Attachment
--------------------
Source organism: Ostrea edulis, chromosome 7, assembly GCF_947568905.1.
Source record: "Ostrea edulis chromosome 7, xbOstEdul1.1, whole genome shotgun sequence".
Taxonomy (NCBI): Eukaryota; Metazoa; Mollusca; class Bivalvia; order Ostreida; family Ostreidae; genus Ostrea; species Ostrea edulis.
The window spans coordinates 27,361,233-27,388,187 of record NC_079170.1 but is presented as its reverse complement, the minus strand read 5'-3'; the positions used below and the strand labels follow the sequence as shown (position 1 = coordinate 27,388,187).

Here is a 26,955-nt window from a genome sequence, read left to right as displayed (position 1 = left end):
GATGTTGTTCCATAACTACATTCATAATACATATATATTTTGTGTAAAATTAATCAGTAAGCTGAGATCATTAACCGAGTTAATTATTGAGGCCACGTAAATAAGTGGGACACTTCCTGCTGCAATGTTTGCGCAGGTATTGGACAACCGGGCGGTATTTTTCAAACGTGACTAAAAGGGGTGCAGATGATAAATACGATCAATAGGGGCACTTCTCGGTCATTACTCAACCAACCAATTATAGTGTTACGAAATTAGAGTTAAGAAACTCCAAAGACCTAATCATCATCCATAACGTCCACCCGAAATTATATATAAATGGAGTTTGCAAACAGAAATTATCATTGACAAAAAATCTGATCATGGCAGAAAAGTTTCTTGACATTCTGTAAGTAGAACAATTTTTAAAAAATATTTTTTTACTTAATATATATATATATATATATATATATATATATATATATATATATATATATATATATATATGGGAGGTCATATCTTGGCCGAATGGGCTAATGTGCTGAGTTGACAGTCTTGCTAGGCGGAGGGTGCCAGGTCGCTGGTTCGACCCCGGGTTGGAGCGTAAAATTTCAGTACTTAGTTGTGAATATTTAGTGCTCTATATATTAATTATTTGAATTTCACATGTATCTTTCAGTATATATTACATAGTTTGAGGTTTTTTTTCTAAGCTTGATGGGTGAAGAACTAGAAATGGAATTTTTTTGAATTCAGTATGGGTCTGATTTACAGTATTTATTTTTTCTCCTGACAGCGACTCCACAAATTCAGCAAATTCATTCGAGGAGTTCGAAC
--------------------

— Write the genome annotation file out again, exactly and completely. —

Source organism: Ostrea edulis, chromosome 7, assembly GCF_947568905.1.
Source record: "Ostrea edulis chromosome 7, xbOstEdul1.1, whole genome shotgun sequence".
Taxonomy (NCBI): Eukaryota; Metazoa; Mollusca; class Bivalvia; order Ostreida; family Ostreidae; genus Ostrea; species Ostrea edulis.
The window spans coordinates 27,361,233-27,388,187 of record NC_079170.1 but is presented as its reverse complement, the minus strand read 5'-3'; the positions used below and the strand labels follow the sequence as shown (position 1 = coordinate 27,388,187).

Here is a 26,955-nt window from a genome sequence, read left to right as displayed (position 1 = left end):
GATGTTGTTCCATAACTACATTCATAATACATATATATTTTGTGTAAAATTAATCAGTAAGCTGAGATCATTAACCGAGTTAATTATTGAGGCCACGTAAATAAGTGGGACACTTCCTGCTGCAATGTTTGCGCAGGTATTGGACAACCGGGCGGTATTTTTCAAACGTGACTAAAAGGGGTGCAGATGATAAATACGATCAATAGGGGCACTTCTCGGTCATTACTCAACCAACCAATTATAGTGTTACGAAATTAGAGTTAAGAAACTCCAAAGACCTAATCATCATCCATAACGTCCACCCGAAATTATATATAAATGGAGTTTGCAAACAGAAATTATCATTGACAAAAAATCTGATCATGGCAGAAAAGTTTCTTGACATTCTGTAAGTAGAACAATTTTTAAAAAATATTTTTTTACTTAATATATATATATATATATATATATATATATATATATATATATATATATATATATATATATGGGAGGTCATATCTTGGCCGAATGGGCTAATGTGCTGAGTTGACAGTCTTGCTAGGCGGAGGGTGCCAGGTCGCTGGTTCGACCCCGGGTTGGAGCGTAAAATTTCAGTACTTAGTTGTGAATATTTAGTGCTCTATATATTAATTATTTGAATTTCACATGTATCTTTCAGTATATATTACATAGTTTGAGGTTTTTTTTCTAAGCTTGATGGGTGAAGAACTAGAAATGGAATTTTTTTGAATTCAGTATGGGTCTGATTTACAGTATTTATTTTTTCTCCTGACAGCGACTCCACAAATTCAGCAAATTCATTCGAGGAGTTCGAAC